“He’s Gone” leads into “Drums,” which begins with a good steady pounding beat, something to keep your feet moving. And Bill Kreutzmann and Mickey Hart keep that energy rolling along for several minutes. Then that thumping begins rattling your rib cage as well as your legs, and you know you’re into it now. There is not a clear line between “Drums” and “Space” at the show, with the drums continuing to pound partway into “Space.” “Space” gets interesting at times, particularly in those surprisingly mournful moments. And what is Phil Lesh doing? Holy moly! “Space” leads into “I Need A Miracle,” taking that thumping energy into it. The band then eases into “Black Peter.” This song sometimes hits me harder than other times, and now those lines where Peter says he wants “a friend or two I love at hand” for his death are more heartbreaking than usual, what with the pandemic causing people to die without their families being allowed near them. And this is a pretty good rendition. Listen to the way Jerry delivers the line “That a man can be as poor as me.” “Black Peter” leads straight into “Around And Around,” and the band is not done rocking, for they then go right into “Good Lovin’” to keep everyone up and shaking. The encore is “The Mighty Quinn (Quinn The Eskimo).” “Everybody’s in despair/Every girl and boy/But when Quinn the eskimo gets here/Everybody’s gonna jump for joy.”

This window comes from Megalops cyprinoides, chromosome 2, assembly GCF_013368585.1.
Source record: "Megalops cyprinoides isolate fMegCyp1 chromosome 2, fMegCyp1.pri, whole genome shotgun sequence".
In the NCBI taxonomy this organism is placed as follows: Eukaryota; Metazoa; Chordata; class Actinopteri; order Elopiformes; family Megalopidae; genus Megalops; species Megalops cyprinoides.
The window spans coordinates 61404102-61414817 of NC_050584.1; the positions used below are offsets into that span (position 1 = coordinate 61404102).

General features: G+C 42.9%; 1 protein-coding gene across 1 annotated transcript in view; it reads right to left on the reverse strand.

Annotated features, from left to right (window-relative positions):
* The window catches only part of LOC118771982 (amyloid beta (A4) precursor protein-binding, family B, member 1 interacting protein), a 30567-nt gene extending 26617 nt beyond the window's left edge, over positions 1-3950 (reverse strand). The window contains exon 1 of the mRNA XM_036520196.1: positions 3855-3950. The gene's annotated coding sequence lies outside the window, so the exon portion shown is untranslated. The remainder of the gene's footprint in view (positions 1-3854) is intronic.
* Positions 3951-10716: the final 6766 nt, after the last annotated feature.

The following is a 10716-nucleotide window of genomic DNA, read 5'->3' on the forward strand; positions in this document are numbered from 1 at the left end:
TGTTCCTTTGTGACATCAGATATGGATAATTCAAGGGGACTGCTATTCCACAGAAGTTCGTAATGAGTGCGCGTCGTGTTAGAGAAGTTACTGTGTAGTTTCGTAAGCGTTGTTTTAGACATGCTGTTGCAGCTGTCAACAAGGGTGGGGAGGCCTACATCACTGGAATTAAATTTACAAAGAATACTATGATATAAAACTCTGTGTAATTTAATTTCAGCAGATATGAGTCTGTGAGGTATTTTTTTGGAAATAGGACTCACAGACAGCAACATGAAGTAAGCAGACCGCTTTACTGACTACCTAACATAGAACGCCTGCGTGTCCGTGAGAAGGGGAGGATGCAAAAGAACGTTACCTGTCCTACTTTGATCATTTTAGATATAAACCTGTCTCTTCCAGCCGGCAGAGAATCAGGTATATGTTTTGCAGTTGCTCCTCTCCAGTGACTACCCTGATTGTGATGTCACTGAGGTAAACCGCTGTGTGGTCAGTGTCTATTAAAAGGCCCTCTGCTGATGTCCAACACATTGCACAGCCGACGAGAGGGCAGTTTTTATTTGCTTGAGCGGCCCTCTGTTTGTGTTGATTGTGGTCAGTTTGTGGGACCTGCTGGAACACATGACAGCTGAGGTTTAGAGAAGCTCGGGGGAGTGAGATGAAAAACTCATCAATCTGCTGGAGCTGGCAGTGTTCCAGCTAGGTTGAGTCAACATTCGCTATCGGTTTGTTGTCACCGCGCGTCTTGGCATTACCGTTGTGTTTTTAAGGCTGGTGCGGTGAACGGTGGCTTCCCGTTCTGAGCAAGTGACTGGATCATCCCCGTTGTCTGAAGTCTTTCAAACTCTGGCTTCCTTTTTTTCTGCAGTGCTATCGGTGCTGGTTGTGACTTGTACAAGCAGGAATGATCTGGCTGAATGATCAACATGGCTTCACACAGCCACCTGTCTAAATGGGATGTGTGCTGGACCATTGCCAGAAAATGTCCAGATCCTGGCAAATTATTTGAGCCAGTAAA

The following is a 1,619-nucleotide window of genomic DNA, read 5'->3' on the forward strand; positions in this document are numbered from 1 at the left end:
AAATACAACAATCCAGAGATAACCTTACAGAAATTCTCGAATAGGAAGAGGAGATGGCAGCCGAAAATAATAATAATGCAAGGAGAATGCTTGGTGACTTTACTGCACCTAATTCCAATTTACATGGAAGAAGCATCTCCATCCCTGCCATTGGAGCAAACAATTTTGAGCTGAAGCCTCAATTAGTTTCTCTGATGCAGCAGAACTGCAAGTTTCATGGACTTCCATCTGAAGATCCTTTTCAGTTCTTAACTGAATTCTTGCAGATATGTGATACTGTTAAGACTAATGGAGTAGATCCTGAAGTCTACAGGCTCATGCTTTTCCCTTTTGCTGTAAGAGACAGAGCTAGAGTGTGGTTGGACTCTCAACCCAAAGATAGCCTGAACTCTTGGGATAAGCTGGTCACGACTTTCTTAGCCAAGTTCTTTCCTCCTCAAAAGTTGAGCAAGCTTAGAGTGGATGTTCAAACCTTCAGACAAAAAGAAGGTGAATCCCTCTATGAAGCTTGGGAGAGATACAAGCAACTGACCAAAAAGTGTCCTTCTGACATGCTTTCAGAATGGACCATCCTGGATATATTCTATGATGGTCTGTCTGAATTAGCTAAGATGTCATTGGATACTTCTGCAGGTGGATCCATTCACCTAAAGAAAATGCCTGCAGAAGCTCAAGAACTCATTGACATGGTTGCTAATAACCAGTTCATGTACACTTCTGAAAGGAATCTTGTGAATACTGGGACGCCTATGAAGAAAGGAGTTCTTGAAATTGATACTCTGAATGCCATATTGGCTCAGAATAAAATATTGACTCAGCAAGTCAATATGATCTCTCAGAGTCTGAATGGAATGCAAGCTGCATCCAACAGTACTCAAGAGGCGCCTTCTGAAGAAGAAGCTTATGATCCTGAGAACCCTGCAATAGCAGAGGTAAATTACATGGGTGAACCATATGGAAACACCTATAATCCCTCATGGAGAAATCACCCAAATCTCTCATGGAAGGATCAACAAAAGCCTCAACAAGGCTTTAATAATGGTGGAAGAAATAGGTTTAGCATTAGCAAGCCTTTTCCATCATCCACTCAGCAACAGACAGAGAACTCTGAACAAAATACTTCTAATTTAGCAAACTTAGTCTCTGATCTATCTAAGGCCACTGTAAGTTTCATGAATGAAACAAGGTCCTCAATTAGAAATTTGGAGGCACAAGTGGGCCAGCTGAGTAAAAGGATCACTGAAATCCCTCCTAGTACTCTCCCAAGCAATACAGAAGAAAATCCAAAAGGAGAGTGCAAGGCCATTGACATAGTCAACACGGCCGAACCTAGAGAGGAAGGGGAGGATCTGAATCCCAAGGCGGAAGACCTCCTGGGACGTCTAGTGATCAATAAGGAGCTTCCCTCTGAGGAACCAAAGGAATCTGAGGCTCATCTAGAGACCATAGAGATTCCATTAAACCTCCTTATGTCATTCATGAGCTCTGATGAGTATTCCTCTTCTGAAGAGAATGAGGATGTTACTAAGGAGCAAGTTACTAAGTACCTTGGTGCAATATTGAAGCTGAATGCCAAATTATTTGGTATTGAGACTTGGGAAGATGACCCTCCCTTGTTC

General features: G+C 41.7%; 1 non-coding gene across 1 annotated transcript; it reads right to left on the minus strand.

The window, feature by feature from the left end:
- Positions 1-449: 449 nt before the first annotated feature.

Disc 3

The third disc contains the complete first set from March 27, 1987, and the first three songs of the second set. As with the previous night, this show gets off to a good start with a rock song, this time “Alabama Getaway.” I love it when the band is in gear right from the moment they hit the stage. Jerry has some fiery energy, and Brent is rocking the keys. And when you think the song might be ending, instead they take it up another notch. And it leads straight into “Greatest Story Ever Told,” keeping the energy high, a Friday night energy. They follow that with “West L.A. Fadeaway,” another of the songs that would be included on In The Dark. This version has a good groove, and Jerry tears into it vocally. The band then gets into the blues with “Little Red Rooster,” and from the moment it starts you just get the sense it’s going to be a good rendition. The groove is mean and delicious, and you can feel the heat behind it. And then, bam, approximately four minutes into it, Brent explodes on keys, which is probably what we were all expecting, and the rest of the band has to respond in kind. This is certainly a highlight of the first set.